By the time you reach age 40, you should have resources set aside for your future retirement. Planning for a successful future retirement does take some effort. It would be best if you utilize your employer’s 401(k) option. If your employer does not offer a 401(k), 403(b), or a defined pension program, you should make an effort to save money in an IRA. If you are self-employed, you should start a SEP account. However, planning doesn’t end with saving money.
What happens when your health changes due to an extended illness, an accident, or just the impact of aging? As you get older these health risks increase substantially. Will your retirement plan survive longevity?
Retirement planning for long-term care has become a top priority for many Generation X and Baby Boomers. Many people from age 40 to 70 have personally dealt with the impact of long-term health care with a parent or other loved one.
The problem is too many people forget to protect those retirement funds from the high costs of long-term care. The financial costs and burdens that come with aging will impact you, your family, your savings, and your lifestyle.
You will experience changes in your health, body, and mind increasing your need for long-term health care. Caregiving is challenging for your family. Depending on your children to be caregivers is not a good plan. They have or will have their own careers, families, and responsibilities. It is not that they don’t love you but having a son or daughter or an in-law be a caregiver is stressful. It also can impact their health and careers.
Spouses are also not a good option for caregiving. As you age, so will they. They will also have their own health and age issues to deal with.
Paid care drains your assets and adversely impacts your income and lifestyle. According to the LTC NEWS Cost of Care Calculator (www.ltcnews.com), the cost of long-term care services and supports continues to increase. Even a significant nest egg can be adversely affected.
The current national average cost of care at home, based on a 44-hour week, runs almost $4500 a month. Base assisted living facility costs start at $4300 a month plus surcharges based on your needs. Skilled care in a nursing home averages $8900 a month – over $100,000 a year. The cost of long-term care services increases over time.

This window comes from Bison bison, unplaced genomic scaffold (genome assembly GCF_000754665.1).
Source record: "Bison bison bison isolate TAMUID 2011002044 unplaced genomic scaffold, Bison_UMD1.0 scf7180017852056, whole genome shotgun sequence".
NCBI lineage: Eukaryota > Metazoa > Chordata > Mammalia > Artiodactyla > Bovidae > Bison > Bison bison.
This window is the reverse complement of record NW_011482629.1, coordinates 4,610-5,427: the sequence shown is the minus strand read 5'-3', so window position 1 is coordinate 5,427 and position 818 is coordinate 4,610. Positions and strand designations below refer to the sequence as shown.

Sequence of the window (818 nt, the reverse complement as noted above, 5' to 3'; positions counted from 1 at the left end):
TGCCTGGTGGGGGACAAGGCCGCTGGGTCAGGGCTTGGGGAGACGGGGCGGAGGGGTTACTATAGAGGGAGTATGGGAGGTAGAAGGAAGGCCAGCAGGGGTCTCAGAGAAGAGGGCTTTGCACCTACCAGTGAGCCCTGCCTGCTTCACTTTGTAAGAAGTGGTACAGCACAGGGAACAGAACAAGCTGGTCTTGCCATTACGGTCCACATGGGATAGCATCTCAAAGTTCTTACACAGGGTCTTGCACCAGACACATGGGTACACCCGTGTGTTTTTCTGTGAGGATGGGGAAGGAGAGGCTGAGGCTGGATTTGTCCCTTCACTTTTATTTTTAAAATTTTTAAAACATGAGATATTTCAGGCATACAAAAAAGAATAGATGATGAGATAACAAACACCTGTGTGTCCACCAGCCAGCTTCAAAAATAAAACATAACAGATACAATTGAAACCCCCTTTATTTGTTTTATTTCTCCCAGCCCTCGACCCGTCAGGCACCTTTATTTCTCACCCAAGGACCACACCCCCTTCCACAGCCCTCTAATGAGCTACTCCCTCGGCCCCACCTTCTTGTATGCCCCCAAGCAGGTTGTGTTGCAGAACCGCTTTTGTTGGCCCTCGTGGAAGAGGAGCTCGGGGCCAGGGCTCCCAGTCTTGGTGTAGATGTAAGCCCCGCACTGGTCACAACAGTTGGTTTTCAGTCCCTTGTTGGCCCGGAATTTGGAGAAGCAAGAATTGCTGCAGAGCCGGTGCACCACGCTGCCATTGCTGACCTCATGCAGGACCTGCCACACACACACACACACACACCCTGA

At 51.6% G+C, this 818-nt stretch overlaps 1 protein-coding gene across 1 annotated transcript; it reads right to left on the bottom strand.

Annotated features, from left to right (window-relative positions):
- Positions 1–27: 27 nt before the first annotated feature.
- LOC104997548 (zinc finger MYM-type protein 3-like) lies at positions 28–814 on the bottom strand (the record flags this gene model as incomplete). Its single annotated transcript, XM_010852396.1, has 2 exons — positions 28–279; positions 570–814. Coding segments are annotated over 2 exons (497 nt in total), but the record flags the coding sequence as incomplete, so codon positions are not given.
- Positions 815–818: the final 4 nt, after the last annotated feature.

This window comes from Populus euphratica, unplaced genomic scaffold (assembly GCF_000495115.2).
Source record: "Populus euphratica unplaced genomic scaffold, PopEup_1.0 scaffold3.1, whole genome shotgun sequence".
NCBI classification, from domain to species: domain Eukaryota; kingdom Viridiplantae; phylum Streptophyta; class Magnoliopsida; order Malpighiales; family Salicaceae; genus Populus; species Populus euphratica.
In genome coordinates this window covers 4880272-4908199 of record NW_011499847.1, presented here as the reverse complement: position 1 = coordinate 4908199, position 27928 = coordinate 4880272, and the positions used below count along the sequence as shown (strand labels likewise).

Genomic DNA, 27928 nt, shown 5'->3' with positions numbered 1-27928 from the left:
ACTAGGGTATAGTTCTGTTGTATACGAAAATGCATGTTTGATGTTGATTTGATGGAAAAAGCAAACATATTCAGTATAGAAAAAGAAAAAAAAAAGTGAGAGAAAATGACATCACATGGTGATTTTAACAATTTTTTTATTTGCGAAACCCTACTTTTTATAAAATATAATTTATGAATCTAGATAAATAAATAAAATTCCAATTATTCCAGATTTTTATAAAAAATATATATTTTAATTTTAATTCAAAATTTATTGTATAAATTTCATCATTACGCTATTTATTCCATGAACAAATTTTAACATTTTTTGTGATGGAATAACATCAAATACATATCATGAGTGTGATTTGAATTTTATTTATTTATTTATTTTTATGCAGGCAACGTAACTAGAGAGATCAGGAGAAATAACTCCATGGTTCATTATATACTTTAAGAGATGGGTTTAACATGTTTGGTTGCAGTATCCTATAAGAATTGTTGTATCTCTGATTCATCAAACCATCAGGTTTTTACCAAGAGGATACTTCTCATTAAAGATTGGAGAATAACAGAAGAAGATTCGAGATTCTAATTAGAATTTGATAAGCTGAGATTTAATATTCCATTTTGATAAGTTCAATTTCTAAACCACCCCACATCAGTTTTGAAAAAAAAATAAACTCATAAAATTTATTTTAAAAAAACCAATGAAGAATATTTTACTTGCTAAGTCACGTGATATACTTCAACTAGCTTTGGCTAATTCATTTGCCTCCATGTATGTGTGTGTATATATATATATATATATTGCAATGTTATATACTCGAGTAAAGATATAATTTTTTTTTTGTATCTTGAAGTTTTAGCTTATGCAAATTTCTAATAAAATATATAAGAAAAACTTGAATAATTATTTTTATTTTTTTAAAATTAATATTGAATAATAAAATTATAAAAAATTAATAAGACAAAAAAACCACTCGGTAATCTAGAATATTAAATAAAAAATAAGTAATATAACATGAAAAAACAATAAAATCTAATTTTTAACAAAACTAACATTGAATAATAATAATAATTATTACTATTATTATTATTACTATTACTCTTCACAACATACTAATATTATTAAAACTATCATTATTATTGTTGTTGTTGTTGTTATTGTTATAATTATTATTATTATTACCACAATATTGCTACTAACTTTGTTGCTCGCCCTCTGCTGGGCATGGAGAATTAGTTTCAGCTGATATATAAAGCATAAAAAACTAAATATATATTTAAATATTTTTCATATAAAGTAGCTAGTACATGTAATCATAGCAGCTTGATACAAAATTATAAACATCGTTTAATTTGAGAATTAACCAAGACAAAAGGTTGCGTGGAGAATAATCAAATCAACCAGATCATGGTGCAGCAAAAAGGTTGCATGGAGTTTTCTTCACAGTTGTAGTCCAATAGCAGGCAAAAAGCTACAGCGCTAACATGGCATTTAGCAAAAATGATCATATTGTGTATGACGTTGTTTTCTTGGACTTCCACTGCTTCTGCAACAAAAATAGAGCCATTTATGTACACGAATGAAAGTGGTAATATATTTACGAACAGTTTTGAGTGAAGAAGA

Many people incorrectly assume that Medicare will pay for any long-term care needs in the future. Health insurance, Medicare, and supplements only pay a limited amount of skilled services – and only if you are getting better. These insurance options do not cover the costs of custodial services, which help with activities-of-daily living. However, most people require custodial services as they age.
While most long-term care happens when we are older, people of all ages do require extended care. Early-onset dementia, including Alzheimer’s, the most well-known form of dementia, can happen even in your 30s. Parkinson’s, Multiple Sclerosis, and even strokes happen at younger ages.
It is your good health today that gives you the opportunity to plan ahead.
Medicaid, the medical welfare program, can pay for long-term care, but you must be poor or end up poor. For most people, this is something you want to avoid.
The fact is the financial costs and burdens of aging will impact your savings and your family. Affordable Long-Term Care Insurance safeguards your assets and eases the burden that is otherwise placed on your family.
Although some think Long-Term Care Insurance is expensive, it is actually very affordable for most people, especially if you plan before retirement. Premiums can vary over 100% between insurance companies.
If you enjoy reasonably good health, these policies can easily fit in most people’s budgets. The problem is that too many people seek a financial advisor or general insurance agent with little knowledge in this area. They often make recommendations that are too large or sometimes too little. In addition, many of these professionals only work with one or two insurance companies. Since they don’t have a good grasp on how policies get used at the time of claim, their recommendations are out-of-line with what you may actually need.
Plus, 45 states offer Long-Term Care Partnership policies, which provide additional dollar-for-dollar asset protection.
There are several types of policies that are available in most states. These include traditional plans, partnership plans which provide additional asset protection, single premium ‘hybrid’ plans, which also offer a death benefit, and short-term plans which offer wider age and health qualifications.
The key is to work with a Long-Term Care Insurance specialist who works with the major insurance companies. I always ask many detailed questions to design an appropriate plan based on the client’s specific concerns and budget.
The cost of long-term care services varies from location to location. Most claims start with care at home, and many people avoid a nursing home altogether since they get the proper attention at home or in an assisted living facility. These costs are much less than skilled services in a nursing home.
Long-Term Care Insurance will pay benefits either at home, adult day care centers, assisted living facilities, memory care, and in traditional skilled nursing homes. With most policies, you and your family get to decide how you use your benefits.